“As the valedictorian of her Dallas high school, Melinda Gates delivered a graduation speech that included a quote attributed to Ralph Waldo Emerson. “To know even one life has breathed easier because you have lived,” she told her classmates, “this is to have succeeded.”
Decades later and billions of dollars wealthier, Ms. Gates says the quote is still ringing in her ears. “That’s been my definition of success since high school,” she said. “So if I have an extra dollar, or a thousand dollars, or a million dollars, or in my case, which is absurd, a billion dollars to plow back into making the world better for other people, that’s what I’m going to do.” “
Back in 1996, I ran Derric Computer, and was helping a customer with his home office. He complained that he had to buy and use Microsoft Windows, because he despised Bill Gates, who was the richest man in the country, and had never given a cent to charity. We verbaly pissed on Bill Gates together, and it was a bonding experience. However, Bill has rehabilitated himself. We had no idea how strong a philanthopist he would become, in partnership with his wife, Melinda French Gates. Their story is exemplary, and I’m saddened to hear of their divorce. I am confident that their partnership in philanthropy will continue unabated.
OMG, an obscure, new contributing Opinion writer at the NYT, Annalee Newitz, was possibly in part responsible for the sacking of the US Capital, by angry, misogynistic, white supremacists. This is a story, that I assure you, everyone else has missed– missed that is, connecting the dots. This story might even get David Lindsay off the hook, for his sin, of allowing women to dance morris with men, in 1977!
Mx. Newitz is a contributing Opinion writer.
“Though it’s remarkable that the United States finally is about to have a female vice president, let’s stop calling it an unprecedented achievement. As some recent archaeological studies suggest, women have been leaders, warriors and hunters for thousands of years. This new scholarship is challenging long-held beliefs about so-called natural gender roles in ancient history, inviting us to reconsider how we think about women’s work today.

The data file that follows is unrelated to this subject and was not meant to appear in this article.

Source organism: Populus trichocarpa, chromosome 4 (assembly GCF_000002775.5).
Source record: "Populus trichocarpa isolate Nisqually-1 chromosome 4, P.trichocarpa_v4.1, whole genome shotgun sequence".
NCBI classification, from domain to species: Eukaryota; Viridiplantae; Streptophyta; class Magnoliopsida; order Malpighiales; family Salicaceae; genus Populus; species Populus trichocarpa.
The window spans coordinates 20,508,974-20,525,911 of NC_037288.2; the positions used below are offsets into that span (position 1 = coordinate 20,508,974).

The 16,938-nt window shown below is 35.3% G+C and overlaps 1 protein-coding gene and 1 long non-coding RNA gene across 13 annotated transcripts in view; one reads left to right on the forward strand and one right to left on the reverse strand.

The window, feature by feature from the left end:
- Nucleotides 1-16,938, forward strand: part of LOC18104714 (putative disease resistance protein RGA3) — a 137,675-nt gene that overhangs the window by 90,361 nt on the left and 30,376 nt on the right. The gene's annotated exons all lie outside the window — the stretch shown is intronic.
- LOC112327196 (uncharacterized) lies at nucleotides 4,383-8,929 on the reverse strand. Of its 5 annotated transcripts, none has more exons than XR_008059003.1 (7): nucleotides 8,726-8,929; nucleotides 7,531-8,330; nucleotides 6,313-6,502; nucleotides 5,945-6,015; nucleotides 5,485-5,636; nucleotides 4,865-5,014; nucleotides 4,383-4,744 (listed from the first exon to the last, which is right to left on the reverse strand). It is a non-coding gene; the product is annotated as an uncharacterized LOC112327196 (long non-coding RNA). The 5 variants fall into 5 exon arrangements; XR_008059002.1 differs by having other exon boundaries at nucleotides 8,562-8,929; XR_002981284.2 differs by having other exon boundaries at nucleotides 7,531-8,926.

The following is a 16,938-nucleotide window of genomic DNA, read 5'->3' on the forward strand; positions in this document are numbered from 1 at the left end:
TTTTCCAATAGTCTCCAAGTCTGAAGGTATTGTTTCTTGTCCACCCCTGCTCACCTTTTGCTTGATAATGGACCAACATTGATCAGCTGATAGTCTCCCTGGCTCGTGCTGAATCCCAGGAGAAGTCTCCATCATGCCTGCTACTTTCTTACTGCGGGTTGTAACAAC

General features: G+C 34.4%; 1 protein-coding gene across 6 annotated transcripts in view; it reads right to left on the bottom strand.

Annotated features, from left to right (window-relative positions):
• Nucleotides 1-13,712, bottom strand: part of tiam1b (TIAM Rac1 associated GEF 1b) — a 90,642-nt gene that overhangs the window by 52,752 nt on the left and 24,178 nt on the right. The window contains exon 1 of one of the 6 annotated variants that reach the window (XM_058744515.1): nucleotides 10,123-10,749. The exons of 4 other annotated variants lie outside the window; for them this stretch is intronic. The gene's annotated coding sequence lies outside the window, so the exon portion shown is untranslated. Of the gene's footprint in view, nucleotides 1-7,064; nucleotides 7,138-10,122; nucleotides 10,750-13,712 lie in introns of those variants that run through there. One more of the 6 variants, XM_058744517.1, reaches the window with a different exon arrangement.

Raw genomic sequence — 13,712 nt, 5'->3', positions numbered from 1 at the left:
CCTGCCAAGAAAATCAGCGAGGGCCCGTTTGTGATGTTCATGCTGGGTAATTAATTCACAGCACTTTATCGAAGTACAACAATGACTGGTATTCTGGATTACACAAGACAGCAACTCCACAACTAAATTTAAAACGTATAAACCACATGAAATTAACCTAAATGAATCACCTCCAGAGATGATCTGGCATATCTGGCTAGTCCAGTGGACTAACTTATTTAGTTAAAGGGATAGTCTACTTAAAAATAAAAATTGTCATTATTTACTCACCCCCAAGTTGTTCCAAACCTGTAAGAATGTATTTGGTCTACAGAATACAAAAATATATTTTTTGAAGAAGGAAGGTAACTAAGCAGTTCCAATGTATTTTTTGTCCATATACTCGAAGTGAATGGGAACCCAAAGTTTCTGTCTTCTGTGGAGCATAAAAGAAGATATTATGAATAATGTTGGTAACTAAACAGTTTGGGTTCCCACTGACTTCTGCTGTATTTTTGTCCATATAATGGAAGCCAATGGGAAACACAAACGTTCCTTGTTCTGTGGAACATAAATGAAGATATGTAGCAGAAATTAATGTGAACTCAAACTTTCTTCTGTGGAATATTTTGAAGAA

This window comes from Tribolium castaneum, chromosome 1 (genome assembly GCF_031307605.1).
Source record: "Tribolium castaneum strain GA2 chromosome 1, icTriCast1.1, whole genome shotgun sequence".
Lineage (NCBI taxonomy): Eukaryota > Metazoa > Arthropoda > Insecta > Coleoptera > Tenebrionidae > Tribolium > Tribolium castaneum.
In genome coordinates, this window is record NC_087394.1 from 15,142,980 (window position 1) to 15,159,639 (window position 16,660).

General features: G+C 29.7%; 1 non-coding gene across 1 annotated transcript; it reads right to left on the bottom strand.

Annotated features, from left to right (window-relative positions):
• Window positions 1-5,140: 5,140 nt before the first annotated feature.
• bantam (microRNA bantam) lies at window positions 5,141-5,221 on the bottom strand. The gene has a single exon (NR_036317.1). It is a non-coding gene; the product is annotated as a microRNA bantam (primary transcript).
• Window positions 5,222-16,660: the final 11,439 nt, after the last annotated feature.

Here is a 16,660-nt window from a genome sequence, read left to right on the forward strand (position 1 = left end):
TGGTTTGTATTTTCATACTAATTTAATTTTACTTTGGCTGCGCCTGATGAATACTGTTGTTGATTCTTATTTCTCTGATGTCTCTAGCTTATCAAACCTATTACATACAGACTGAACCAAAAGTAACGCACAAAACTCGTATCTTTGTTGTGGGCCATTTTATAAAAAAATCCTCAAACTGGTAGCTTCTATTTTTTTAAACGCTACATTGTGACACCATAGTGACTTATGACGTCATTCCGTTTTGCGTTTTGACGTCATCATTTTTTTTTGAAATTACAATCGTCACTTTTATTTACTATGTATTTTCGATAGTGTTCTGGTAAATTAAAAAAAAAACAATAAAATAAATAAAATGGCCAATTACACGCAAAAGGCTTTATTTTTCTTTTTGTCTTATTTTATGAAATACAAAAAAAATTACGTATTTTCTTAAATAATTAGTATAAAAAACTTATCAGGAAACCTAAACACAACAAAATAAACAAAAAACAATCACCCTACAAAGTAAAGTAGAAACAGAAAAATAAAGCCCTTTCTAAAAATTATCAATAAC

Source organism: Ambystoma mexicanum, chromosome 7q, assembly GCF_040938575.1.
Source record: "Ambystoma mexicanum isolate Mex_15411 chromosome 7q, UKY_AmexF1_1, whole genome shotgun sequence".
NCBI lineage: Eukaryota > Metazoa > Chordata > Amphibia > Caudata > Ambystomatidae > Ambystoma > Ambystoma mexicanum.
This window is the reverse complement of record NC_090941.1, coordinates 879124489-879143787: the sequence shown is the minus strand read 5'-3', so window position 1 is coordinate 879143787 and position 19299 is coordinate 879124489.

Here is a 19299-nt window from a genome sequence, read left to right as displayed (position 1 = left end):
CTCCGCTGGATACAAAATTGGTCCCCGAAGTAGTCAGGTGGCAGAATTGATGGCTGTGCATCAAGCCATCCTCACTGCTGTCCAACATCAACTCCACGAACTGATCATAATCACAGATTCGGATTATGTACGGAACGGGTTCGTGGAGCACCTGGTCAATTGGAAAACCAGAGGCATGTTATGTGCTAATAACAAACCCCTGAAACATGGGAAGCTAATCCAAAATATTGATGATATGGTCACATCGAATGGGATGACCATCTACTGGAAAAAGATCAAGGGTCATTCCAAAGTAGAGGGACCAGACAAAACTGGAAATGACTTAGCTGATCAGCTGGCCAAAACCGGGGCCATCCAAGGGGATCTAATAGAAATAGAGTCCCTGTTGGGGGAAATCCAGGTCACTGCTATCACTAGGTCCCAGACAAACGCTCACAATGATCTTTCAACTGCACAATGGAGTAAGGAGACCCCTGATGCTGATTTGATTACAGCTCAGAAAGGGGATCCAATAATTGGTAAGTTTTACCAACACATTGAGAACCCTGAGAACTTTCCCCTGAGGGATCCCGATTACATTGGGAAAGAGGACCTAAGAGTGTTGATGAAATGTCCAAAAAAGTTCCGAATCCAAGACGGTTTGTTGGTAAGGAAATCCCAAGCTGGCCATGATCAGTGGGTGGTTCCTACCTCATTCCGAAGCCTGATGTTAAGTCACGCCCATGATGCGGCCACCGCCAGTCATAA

In November a group of anthropologists and other researchers published a paper in the academic journal Science Advances about the remains of a 9,000-year-old big-game hunter buried in the Andes. Like other hunters of the period, this person was buried with a specialized tool kit associated with stalking large game, including projectile points, scrapers for tanning hides and a tool that looked like a knife. There was nothing particularly unusual about the body — though the leg bones seemed a little slim for an adult male hunter. But when scientists analyzed the tooth enamel using a method borrowed from forensics that reveals whether a person carries the male or female version of a protein called amelogenin, the hunter turned out to be female.
With that information in hand, the researchers re-examined evidence from 107 other graves in the Americas from roughly the same period. They were startled to discover that out of 26 graves with hunter tools, 10 belonged to women. Bonnie Pitblado, an archaeologist at the University of Oklahoma, Norman, told Science magazine that the findings indicate that “women have always been able to hunt and have in fact hunted.” The new data calls into question an influential dogma in the field of archaeology. Nicknamed “man the hunter,” this is the notion that men and women in ancient societies had strictly defined roles: Men hunted, and women gathered. Now, this theory may be crumbling.”